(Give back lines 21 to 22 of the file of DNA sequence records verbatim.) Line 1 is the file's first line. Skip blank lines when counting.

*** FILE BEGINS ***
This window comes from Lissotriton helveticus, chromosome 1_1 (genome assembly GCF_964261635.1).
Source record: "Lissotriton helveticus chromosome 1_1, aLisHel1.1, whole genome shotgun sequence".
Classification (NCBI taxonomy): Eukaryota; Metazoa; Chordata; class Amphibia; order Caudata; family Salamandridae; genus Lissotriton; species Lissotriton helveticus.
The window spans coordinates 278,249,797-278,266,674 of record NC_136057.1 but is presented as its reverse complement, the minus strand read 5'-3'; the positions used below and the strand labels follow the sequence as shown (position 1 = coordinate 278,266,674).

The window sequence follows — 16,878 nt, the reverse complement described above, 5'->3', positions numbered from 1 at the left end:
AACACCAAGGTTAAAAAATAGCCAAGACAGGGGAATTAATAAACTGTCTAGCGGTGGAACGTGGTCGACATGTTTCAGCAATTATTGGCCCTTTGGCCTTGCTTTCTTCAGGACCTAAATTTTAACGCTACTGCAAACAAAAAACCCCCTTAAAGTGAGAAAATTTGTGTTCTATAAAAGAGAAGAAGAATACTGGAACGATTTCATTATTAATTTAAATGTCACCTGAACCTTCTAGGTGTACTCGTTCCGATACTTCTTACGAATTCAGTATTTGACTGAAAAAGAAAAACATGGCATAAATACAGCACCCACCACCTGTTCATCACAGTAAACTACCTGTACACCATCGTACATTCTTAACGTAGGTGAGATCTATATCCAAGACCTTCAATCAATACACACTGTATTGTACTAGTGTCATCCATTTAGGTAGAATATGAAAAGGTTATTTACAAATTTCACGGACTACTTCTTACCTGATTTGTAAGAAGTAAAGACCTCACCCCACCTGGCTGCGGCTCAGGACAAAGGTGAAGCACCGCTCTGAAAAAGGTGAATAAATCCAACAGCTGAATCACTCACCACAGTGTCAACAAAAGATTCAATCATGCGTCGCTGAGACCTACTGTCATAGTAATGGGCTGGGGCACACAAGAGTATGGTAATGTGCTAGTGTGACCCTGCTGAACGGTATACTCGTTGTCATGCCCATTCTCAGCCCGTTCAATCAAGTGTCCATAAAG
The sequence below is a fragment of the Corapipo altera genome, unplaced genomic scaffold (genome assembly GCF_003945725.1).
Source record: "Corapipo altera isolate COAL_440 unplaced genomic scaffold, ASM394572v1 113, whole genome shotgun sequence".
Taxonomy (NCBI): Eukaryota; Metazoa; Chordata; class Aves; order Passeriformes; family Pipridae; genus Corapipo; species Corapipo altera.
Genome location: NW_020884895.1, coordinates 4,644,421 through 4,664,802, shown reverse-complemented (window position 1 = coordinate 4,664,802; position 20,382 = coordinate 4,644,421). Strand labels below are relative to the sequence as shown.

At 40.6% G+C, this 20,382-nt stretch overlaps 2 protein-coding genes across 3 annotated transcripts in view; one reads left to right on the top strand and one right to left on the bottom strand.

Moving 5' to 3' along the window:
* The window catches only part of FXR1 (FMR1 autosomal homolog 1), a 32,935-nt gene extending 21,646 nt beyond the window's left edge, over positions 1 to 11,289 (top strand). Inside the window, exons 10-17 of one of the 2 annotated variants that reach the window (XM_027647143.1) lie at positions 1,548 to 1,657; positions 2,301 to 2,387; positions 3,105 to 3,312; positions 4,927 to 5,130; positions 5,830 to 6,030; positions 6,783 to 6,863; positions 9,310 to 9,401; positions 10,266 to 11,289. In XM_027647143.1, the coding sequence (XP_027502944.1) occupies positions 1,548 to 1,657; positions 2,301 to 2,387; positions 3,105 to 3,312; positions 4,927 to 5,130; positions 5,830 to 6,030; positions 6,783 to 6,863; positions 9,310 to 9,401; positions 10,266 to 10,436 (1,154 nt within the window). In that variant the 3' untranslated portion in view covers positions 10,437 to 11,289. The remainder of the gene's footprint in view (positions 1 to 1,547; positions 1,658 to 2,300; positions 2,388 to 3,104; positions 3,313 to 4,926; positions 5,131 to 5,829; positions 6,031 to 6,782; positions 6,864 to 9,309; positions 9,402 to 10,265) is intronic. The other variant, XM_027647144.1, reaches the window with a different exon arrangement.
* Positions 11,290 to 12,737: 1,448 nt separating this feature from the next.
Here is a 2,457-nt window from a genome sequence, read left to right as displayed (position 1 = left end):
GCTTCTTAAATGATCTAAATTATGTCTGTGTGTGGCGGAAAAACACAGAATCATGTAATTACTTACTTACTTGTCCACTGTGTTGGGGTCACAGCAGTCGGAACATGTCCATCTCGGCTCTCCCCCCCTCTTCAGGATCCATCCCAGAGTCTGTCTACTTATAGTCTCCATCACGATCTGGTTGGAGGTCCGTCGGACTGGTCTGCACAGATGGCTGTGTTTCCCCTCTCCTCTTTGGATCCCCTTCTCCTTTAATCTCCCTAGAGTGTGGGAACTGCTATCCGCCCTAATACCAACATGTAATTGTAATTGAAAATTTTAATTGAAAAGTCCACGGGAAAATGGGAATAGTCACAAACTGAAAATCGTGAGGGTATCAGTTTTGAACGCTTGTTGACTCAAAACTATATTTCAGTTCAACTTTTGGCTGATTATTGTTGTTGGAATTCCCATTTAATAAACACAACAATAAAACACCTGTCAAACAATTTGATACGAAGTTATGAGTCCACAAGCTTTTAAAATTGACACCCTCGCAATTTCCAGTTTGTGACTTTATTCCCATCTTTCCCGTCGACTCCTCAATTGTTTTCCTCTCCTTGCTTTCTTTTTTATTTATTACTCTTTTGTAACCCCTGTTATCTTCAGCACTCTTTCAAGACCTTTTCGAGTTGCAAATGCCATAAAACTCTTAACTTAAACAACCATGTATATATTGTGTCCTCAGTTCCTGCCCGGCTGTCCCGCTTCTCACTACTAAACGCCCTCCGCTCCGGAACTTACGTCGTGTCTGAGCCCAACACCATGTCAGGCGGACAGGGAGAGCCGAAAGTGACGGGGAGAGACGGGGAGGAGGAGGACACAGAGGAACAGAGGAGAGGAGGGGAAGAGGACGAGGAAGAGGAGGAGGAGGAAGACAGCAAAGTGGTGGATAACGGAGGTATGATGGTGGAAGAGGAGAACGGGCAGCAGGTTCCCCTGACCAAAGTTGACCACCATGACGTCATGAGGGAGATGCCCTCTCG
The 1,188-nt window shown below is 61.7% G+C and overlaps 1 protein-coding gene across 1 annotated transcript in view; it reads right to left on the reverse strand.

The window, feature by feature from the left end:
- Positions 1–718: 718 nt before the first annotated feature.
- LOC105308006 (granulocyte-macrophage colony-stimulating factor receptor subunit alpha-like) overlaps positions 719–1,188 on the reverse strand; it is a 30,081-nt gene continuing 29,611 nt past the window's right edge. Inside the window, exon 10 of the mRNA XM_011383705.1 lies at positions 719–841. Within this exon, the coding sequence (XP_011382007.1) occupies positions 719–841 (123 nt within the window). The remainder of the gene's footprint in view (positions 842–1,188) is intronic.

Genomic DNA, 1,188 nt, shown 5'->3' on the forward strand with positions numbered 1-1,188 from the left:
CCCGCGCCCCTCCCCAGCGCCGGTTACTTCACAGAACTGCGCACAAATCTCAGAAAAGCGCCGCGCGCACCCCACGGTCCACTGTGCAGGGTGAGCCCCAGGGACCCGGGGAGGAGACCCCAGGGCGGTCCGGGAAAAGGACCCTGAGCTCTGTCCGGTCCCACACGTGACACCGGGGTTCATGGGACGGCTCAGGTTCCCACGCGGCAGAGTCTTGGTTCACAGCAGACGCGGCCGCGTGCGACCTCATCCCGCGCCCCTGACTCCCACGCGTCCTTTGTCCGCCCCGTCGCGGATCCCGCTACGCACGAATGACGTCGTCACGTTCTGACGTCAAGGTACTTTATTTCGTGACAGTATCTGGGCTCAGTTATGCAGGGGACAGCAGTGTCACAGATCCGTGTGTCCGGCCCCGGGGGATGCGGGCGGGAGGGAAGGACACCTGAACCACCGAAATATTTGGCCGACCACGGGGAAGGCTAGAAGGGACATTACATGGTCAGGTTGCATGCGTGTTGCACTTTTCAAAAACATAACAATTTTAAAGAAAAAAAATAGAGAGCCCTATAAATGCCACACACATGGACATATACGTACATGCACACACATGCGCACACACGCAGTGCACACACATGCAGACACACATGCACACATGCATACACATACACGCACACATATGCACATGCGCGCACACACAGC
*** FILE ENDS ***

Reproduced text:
Genomic DNA, 1,188 nt, shown 5'->3' on the forward strand with positions numbered 1-1,188 from the left:
CCCGCGCCCCTCCCCAGCGCCGGTTACTTCACAGAACTGCGCACAAATCTCAGAAAAGCGCCGCGCGCACCCCACGGTCCACTGTGCAGGGTGAGCCCCAGGGACCCGGGGAGGAGACCCCAGGGCGGTCCGGGAAAAGGACCCTGAGCTCTGTCCGGTCCCACACGTGACACCGGGGTTCATGGGACGGCTCAGGTTCCCACGCGGCAGAGTCTTGGTTCACAGCAGACGCGGCCGCGTGCGACCTCATCCCGCGCCCCTGACTCCCACGCGTCCTTTGTCCGCCCCGTCGCGGATCCCGCTACGCACGAATGACGTCGTCACGTTCTGACGTCAAGGTACTTTATTTCGTGACAGTATCTGGGCTCAGTTATGCAGGGGACAGCAGTGTCACAGATCCGTGTGTCCGGCCCCGGGGGATGCGGGCGGGAGGGAAGGACACCTGAACCACCGAAATATTTGGCCGACCACGGGGAAGGCTAGAAGGGACATTACATGGTCAGGTTGCATGCGTGTTGCACTTTTCAAAAACATAACAATTTTAAAGAAAAAAAATAGAGAGCCCTATAAATGCCACACACATGGACATATACGTACATGCACACACATGCGCACACACGCAGTGCACACACATGCAGACACACATGCACACATGCATACACATACACGCACACATATGCACATGCGCGCACACACAGC